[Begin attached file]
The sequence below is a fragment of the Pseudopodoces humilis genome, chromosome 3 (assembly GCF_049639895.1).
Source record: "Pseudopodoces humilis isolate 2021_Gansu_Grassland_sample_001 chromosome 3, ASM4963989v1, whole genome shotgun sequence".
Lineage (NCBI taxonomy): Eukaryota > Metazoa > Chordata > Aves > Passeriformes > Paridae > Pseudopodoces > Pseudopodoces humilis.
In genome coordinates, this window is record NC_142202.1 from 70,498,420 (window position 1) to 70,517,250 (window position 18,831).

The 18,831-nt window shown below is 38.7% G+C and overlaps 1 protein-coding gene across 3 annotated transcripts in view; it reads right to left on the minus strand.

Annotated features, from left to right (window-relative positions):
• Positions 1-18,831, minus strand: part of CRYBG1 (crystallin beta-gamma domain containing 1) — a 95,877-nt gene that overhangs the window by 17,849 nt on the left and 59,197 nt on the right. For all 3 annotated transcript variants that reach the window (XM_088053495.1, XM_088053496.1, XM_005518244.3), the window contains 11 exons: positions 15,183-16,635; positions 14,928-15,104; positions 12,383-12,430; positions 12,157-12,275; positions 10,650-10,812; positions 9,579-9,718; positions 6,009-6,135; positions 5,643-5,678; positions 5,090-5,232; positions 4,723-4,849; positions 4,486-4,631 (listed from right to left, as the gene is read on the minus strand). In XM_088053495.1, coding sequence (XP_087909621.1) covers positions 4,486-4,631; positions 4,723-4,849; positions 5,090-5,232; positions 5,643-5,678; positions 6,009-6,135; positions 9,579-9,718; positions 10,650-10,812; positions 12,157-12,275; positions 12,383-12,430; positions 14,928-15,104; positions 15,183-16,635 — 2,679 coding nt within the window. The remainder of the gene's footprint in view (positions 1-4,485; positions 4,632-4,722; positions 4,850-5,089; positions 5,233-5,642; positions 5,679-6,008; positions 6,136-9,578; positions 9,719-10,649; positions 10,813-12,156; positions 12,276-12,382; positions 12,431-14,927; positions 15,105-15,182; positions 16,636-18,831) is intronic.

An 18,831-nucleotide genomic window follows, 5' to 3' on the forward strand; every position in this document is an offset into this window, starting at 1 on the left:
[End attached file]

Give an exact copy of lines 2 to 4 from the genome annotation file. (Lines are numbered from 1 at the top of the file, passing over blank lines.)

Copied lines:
Source record: "Pseudopodoces humilis isolate 2021_Gansu_Grassland_sample_001 chromosome 3, ASM4963989v1, whole genome shotgun sequence".
Lineage (NCBI taxonomy): Eukaryota > Metazoa > Chordata > Aves > Passeriformes > Paridae > Pseudopodoces > Pseudopodoces humilis.
In genome coordinates, this window is record NC_142202.1 from 70,498,420 (window position 1) to 70,517,250 (window position 18,831).